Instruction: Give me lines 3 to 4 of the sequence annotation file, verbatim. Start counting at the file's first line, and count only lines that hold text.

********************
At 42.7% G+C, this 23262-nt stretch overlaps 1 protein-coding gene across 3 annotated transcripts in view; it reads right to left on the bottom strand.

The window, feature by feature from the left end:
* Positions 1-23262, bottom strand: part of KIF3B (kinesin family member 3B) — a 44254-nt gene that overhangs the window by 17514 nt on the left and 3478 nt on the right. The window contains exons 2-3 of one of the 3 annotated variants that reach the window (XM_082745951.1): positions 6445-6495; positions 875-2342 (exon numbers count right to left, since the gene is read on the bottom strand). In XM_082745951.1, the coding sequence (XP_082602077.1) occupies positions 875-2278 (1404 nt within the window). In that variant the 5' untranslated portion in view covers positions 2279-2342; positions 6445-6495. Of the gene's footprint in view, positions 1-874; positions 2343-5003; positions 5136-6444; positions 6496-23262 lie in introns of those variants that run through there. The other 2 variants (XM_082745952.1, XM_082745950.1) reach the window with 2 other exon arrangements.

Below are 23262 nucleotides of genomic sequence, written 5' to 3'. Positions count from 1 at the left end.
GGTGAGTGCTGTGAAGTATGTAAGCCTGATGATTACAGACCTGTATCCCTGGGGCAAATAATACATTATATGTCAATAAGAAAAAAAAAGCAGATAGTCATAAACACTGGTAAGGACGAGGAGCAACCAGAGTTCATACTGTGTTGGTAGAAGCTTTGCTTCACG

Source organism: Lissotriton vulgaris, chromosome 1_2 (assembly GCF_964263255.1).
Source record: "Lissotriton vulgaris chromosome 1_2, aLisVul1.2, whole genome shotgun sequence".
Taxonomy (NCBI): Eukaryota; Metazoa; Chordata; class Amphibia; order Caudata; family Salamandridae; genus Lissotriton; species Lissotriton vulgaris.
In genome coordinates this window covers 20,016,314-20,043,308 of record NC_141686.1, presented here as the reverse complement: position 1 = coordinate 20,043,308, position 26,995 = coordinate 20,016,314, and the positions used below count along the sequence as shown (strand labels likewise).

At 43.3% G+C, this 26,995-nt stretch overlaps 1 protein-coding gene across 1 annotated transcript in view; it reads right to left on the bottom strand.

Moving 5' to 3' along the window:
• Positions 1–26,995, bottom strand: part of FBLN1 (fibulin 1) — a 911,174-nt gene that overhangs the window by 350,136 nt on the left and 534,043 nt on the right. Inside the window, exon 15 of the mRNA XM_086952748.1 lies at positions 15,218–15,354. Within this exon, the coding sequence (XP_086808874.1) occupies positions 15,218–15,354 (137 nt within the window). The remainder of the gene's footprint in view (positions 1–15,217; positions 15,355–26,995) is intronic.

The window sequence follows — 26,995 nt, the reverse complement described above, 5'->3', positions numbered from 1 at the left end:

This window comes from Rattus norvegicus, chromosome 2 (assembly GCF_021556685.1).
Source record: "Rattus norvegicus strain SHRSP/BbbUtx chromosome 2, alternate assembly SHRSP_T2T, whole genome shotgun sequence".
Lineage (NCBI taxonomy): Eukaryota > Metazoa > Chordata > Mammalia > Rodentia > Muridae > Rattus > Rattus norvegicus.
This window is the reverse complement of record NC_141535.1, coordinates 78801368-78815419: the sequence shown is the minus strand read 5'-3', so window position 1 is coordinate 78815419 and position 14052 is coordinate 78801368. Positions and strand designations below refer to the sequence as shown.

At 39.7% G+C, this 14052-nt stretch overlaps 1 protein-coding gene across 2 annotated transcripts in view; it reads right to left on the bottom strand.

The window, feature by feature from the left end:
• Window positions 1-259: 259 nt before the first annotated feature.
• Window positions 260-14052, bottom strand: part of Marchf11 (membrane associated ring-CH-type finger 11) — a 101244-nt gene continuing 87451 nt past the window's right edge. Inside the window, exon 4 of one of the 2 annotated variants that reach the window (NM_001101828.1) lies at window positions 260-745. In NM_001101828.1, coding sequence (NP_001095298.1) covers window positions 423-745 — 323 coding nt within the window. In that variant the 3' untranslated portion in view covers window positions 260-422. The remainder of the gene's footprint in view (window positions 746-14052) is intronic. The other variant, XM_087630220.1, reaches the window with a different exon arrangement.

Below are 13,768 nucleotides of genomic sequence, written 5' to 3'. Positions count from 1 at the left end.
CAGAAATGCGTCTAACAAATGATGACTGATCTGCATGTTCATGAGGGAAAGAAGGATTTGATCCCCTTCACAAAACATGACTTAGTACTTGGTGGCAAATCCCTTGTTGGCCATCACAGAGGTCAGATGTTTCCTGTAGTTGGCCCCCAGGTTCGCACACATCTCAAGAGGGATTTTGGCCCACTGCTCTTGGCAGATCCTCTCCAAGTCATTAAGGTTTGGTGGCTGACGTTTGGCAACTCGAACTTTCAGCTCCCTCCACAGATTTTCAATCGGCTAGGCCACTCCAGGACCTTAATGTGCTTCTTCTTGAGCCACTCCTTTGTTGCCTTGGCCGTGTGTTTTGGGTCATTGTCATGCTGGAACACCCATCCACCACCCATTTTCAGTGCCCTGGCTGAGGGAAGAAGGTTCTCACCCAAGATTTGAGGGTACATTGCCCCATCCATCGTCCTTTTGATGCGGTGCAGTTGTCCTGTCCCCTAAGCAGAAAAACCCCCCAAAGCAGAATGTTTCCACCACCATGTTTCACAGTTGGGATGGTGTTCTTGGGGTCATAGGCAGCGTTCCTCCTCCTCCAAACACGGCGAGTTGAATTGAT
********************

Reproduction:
* Positions 1-23262, bottom strand: part of KIF3B (kinesin family member 3B) — a 44254-nt gene that overhangs the window by 17514 nt on the left and 3478 nt on the right. The window contains exons 2-3 of one of the 3 annotated variants that reach the window (XM_082745951.1): positions 6445-6495; positions 875-2342 (exon numbers count right to left, since the gene is read on the bottom strand). In XM_082745951.1, the coding sequence (XP_082602077.1) occupies positions 875-2278 (1404 nt within the window). In that variant the 5' untranslated portion in view covers positions 2279-2342; positions 6445-6495. Of the gene's footprint in view, positions 1-874; positions 2343-5003; positions 5136-6444; positions 6496-23262 lie in introns of those variants that run through there. The other 2 variants (XM_082745952.1, XM_082745950.1) reach the window with 2 other exon arrangements.

Below are 23262 nucleotides of genomic sequence, written 5' to 3'. Positions count from 1 at the left end.